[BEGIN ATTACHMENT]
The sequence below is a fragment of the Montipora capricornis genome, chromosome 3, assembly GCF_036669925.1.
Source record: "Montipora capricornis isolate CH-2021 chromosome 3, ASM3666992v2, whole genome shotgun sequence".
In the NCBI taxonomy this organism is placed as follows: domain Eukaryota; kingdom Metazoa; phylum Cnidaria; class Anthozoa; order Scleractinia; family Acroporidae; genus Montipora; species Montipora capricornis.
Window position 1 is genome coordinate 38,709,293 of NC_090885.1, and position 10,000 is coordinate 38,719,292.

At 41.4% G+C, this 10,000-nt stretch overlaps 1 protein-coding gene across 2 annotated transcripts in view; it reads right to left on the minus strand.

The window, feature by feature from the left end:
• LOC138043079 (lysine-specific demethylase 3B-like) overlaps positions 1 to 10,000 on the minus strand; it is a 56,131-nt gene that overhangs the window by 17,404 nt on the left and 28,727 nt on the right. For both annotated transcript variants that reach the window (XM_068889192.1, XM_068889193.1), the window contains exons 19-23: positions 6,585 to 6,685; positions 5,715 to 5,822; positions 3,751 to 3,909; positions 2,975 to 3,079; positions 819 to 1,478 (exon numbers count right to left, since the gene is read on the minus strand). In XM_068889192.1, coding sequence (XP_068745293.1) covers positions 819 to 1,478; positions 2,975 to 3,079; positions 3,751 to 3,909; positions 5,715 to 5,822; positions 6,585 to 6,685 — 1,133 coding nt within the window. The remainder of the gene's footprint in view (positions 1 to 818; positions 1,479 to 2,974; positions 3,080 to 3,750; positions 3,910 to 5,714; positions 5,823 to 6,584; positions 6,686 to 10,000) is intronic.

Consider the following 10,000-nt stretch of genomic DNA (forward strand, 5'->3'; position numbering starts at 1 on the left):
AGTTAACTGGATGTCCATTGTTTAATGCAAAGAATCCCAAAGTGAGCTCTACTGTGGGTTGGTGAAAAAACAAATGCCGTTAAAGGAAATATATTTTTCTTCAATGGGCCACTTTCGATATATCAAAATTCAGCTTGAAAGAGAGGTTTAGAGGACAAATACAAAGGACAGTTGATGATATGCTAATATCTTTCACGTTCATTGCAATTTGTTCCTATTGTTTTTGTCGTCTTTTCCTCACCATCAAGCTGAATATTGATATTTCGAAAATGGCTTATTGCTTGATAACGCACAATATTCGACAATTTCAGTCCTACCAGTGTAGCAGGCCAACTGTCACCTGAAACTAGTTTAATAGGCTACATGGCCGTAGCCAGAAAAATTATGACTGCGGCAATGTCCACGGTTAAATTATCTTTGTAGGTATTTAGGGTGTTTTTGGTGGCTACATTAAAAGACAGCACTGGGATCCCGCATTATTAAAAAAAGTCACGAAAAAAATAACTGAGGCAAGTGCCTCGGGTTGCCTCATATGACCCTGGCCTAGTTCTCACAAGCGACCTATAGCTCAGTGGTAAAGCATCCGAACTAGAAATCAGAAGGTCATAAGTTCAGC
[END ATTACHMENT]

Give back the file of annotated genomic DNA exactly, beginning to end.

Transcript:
The sequence below is a fragment of the Montipora capricornis genome, chromosome 3, assembly GCF_036669925.1.
Source record: "Montipora capricornis isolate CH-2021 chromosome 3, ASM3666992v2, whole genome shotgun sequence".
In the NCBI taxonomy this organism is placed as follows: domain Eukaryota; kingdom Metazoa; phylum Cnidaria; class Anthozoa; order Scleractinia; family Acroporidae; genus Montipora; species Montipora capricornis.
Window position 1 is genome coordinate 38,709,293 of NC_090885.1, and position 10,000 is coordinate 38,719,292.

At 41.4% G+C, this 10,000-nt stretch overlaps 1 protein-coding gene across 2 annotated transcripts in view; it reads right to left on the minus strand.

The window, feature by feature from the left end:
• LOC138043079 (lysine-specific demethylase 3B-like) overlaps positions 1 to 10,000 on the minus strand; it is a 56,131-nt gene that overhangs the window by 17,404 nt on the left and 28,727 nt on the right. For both annotated transcript variants that reach the window (XM_068889192.1, XM_068889193.1), the window contains exons 19-23: positions 6,585 to 6,685; positions 5,715 to 5,822; positions 3,751 to 3,909; positions 2,975 to 3,079; positions 819 to 1,478 (exon numbers count right to left, since the gene is read on the minus strand). In XM_068889192.1, coding sequence (XP_068745293.1) covers positions 819 to 1,478; positions 2,975 to 3,079; positions 3,751 to 3,909; positions 5,715 to 5,822; positions 6,585 to 6,685 — 1,133 coding nt within the window. The remainder of the gene's footprint in view (positions 1 to 818; positions 1,479 to 2,974; positions 3,080 to 3,750; positions 3,910 to 5,714; positions 5,823 to 6,584; positions 6,686 to 10,000) is intronic.

Consider the following 10,000-nt stretch of genomic DNA (forward strand, 5'->3'; position numbering starts at 1 on the left):
AGTTAACTGGATGTCCATTGTTTAATGCAAAGAATCCCAAAGTGAGCTCTACTGTGGGTTGGTGAAAAAACAAATGCCGTTAAAGGAAATATATTTTTCTTCAATGGGCCACTTTCGATATATCAAAATTCAGCTTGAAAGAGAGGTTTAGAGGACAAATACAAAGGACAGTTGATGATATGCTAATATCTTTCACGTTCATTGCAATTTGTTCCTATTGTTTTTGTCGTCTTTTCCTCACCATCAAGCTGAATATTGATATTTCGAAAATGGCTTATTGCTTGATAACGCACAATATTCGACAATTTCAGTCCTACCAGTGTAGCAGGCCAACTGTCACCTGAAACTAGTTTAATAGGCTACATGGCCGTAGCCAGAAAAATTATGACTGCGGCAATGTCCACGGTTAAATTATCTTTGTAGGTATTTAGGGTGTTTTTGGTGGCTACATTAAAAGACAGCACTGGGATCCCGCATTATTAAAAAAAGTCACGAAAAAAATAACTGAGGCAAGTGCCTCGGGTTGCCTCATATGACCCTGGCCTAGTTCTCACAAGCGACCTATAGCTCAGTGGTAAAGCATCCGAACTAGAAATCAGAAGGTCATAAGTTCAGC